Friday, December 9, 2011

Review of Saving June by Hannah Harrington

Saving June

Title: Saving June
Author: Hannah Harrington
Pages: 336
Publication Date: Nov. 22nd 2011
Source: NetGalley, for review
Content: 13+ for sexuality and sensitive topics   

Back Cover

"If she’d waited less than two weeks, she’d be June who died in June. But I guess my sister didn’t consider that."

Harper Scott’s older sister has always been the perfect one so when June takes her own life a week before her high school graduation, sixteen-year-old Harper is devastated. Everyone’s sorry, but no one can explain why.

When her divorcing parents decide to split her sister’s ashes into his-and-her urns, Harper takes matters into her own hands. She’ll steal the ashes and drive cross-country with her best friend, Laney, to the one place June always dreamed of going California.

Enter Jake Tolan. He’s a boy with a bad attitude, a classic-rock obsession and nothing in common with Harper’s sister. But Jake had a connection with June, and when he insists on joining them, Harper’s just desperate enough to let him. With his alternately charming and infuriating demeanour and his belief that music can see you through anything, he might be exactly what she needs.

Except June wasn’t the only one hiding something. Jake’s keeping a secret that has the power to turn Harper’s life upside down again.

First Lines

"According to the puppy-of-the-month calendar hanging next to the phone in the kitchen, my sister June died on a Thursday, exactly nine days before her high school graduation."

In a Sentence

Though I had I thought it was a little too predictable and I had a few issues with the realistic aspect of the novel, overall, Saving June was an emotional, thought-provoking read that captured the pain of losing a loved one.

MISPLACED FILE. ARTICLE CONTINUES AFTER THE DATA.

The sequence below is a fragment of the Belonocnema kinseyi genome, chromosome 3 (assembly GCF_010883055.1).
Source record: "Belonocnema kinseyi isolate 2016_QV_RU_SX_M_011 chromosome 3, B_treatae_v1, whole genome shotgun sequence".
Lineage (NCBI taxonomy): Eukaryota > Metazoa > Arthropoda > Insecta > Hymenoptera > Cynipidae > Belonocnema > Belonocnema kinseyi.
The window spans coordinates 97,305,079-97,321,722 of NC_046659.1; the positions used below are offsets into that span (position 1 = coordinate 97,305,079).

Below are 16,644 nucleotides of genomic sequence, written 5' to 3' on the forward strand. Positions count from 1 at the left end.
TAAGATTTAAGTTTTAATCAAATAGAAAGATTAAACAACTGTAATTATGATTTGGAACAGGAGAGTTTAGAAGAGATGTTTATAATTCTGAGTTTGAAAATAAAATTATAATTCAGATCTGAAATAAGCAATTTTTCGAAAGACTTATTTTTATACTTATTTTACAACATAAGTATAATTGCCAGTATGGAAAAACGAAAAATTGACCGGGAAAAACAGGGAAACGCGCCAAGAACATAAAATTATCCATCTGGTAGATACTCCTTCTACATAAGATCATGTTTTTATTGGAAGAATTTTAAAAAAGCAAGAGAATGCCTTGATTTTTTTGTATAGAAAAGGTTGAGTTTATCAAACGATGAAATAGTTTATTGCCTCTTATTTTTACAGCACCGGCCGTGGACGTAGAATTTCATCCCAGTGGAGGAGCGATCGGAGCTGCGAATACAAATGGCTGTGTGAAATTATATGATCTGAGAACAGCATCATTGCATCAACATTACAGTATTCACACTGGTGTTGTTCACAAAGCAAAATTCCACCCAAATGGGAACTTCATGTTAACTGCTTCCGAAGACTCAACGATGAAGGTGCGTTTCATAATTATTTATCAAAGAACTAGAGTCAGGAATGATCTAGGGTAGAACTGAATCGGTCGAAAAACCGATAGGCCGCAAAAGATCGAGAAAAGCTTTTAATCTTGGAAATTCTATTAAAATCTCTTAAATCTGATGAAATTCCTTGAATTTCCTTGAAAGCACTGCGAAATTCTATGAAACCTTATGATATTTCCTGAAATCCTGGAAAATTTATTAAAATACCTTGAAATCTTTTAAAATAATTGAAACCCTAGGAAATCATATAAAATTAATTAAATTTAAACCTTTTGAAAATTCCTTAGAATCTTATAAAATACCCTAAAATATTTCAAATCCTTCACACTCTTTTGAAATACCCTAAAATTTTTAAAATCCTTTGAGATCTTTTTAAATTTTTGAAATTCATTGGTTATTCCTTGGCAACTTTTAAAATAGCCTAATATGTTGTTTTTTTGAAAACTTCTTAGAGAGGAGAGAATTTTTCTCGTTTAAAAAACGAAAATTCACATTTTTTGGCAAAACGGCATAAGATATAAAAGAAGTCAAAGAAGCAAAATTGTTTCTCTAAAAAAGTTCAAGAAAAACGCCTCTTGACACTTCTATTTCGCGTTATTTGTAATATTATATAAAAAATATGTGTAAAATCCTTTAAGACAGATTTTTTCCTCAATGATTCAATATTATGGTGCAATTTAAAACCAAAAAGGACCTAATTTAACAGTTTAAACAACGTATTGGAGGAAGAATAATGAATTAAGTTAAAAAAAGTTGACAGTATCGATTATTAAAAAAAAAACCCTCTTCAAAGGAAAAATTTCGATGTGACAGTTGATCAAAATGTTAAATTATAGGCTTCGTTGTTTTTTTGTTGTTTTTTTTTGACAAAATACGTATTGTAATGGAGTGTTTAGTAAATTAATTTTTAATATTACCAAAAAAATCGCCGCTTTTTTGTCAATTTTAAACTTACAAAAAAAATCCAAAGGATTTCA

My Thoughts

Saving June didn't take me long to read. Once I actually sat down and put aside some time to read it, I flew through the book rather quickly. From the first chapter, I was drawn to Harper's character and sympathized with her loss. I've known people who have had to go through similar situations, and while (thankfully) I can't identify exactly with what Harper was going through, I can only imagine how devastated losing a family member in that way would be.

I liked Hannah's character a lot because I felt she was easy to empathize with, but also different enough that she was a memorable character and didn't just blend in with all the other YA contemporary characters out there. I loved that her relationship with her sister, June, was such a big part of the story, even though June herself didn't make much of an appearance in the book. Throughout the book, it became obvious that having June as an older sister was an important contribution to Harper's identity, and losing her caused Harper to question a lot of things she had previously taken for granted. As a result, Harper's journey to obtain closure after June's death also became a journey of self-discovery for her. 

I loved that a lot of the plot line centered around Harper taking her sister's ashes to the one place she always wanted to go...California. However, there was one aspect of the story that I found to be a little too convenient, and another that I thought was unrealistic. SPOILERS! Scroll over to read. Second, I thought that Laney's pregnancy and subsequent miscarriage was a bit too much. While I loved the character of Laney, I thought this took away from Harper's story. END SPOILERS. Second, I wasn't a big fan of the whole romance aspect of the book. I had a pretty ambivalent attitude toward Jake's character--I didn't particularly like or dislike him--but I felt that having him as a love interest wasn't really necessary for Hannah's story. 

I do have to give Harrington kudos for the way she portrayed Harper's reactions to her sister's death in the book. The description of the emotions (or lack thereof) that Harper experienced throughout her journey were both heart-wrenching and extremely real. Furthermore, I felt that Saving June was not only a story about a girl getting over her sister's death, but also the story of a girl coming of age and learning a little bit more about the world she lives in.

Overall, Saving June was a worthwhile read, and I already know that it's become fairly popular in the blogosphere. If you're a fan of the contemporary genre or enjoy good writing, you might want to give this one a try.


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